LeBron James has become one of two new partners with Fenway Sports Group, with the Liverpool owners preparing an expansion beyond their current assets.
FSG have now sold a significant number of shares to James and his business partner Maverick Carter, along with investment company RedBird Capital Partners, report the Boston Globe.
James, currently playing for the LA Lakers and one of the most recognisable names in world sport, already owned a two percent stake in Liverpool, but is now also part-owner of the Boston Red Sox.
RedBird, meanwhile, have purchased $750 million stake in FSG, who plan to expand their ownership into various sports and other areas.
They have become FSG’s third-largest partner, behind John W. Henry and Tom Werner, with president Mike Gordon – one of the most important figures at Liverpool – dropping to fourth.
The investment of these funds is claimed to be set to go towards an expansion, including “NFL and NBA franchises, another European soccer club, NHL, MLS, WNBA, and NWSL teams, plus sports betting, esports, and data analytics companies.”
It goes without saying that this money would not directly impact Liverpool, particularly in the form of transfer funds for the summer ahead, but it can be considered a boost commercially, especially with the influence of James.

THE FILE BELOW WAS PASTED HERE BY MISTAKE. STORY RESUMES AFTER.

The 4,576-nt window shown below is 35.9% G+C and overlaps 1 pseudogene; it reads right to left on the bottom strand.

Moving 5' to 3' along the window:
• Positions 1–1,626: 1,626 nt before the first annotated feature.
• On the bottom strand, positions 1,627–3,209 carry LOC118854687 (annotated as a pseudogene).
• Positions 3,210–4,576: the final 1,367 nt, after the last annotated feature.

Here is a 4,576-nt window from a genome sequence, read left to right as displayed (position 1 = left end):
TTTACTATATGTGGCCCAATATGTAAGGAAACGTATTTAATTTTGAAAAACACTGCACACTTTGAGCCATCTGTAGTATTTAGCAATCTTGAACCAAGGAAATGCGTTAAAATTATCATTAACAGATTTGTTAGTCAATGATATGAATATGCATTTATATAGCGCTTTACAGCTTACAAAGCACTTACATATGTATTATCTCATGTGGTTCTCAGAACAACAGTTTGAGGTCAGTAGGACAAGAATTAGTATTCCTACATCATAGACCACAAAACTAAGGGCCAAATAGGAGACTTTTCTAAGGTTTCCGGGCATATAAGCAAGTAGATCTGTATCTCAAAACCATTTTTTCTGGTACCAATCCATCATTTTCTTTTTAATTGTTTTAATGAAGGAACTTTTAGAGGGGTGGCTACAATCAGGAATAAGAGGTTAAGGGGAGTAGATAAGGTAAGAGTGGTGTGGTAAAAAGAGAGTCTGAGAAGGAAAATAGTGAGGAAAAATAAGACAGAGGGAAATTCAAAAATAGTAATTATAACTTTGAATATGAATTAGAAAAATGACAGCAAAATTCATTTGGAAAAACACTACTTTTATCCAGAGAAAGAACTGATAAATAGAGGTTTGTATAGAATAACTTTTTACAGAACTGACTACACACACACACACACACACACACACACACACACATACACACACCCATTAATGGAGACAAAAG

James is bound to a lifetime contract with Nike worth a reported $1 billion, with FSG recently negotiating a deal of their own with the American brand to become the Reds’ kit supplier.
The deal is heavily incentivised when it comes to sales and royalties, which includes all LFC merchandise – not only shirts, shorts and socks.
Their connection could see Liverpool receive a major increase in sales, with the prospect of James and other affiliates used in future marketing, which could, in turn, be used to improve facilities and aid recruitment.
Another interesting aspect of the announcement is FSG’s desire to acquire another club in Europe, with RedBird already majority shareholders at Toulouse in France.
It has been mooted in the past that a model similar to that used by Red Bull – which incorporates RB Leipzig, Red Bull Salzburg and the New York Red Bulls, among others – could eventually be put in place under the FSG umbrella.
That could certainly favour Liverpool when it comes to recruitment and the development of players, with the use of feeder clubs allowing the signing of players from markets further afield with less risk and, potentially, a higher reward.
Much of this is conjecture at this point, but with there being no sign of FSG losing interest in Liverpool, these new partnerships could prove to be hugely profitable.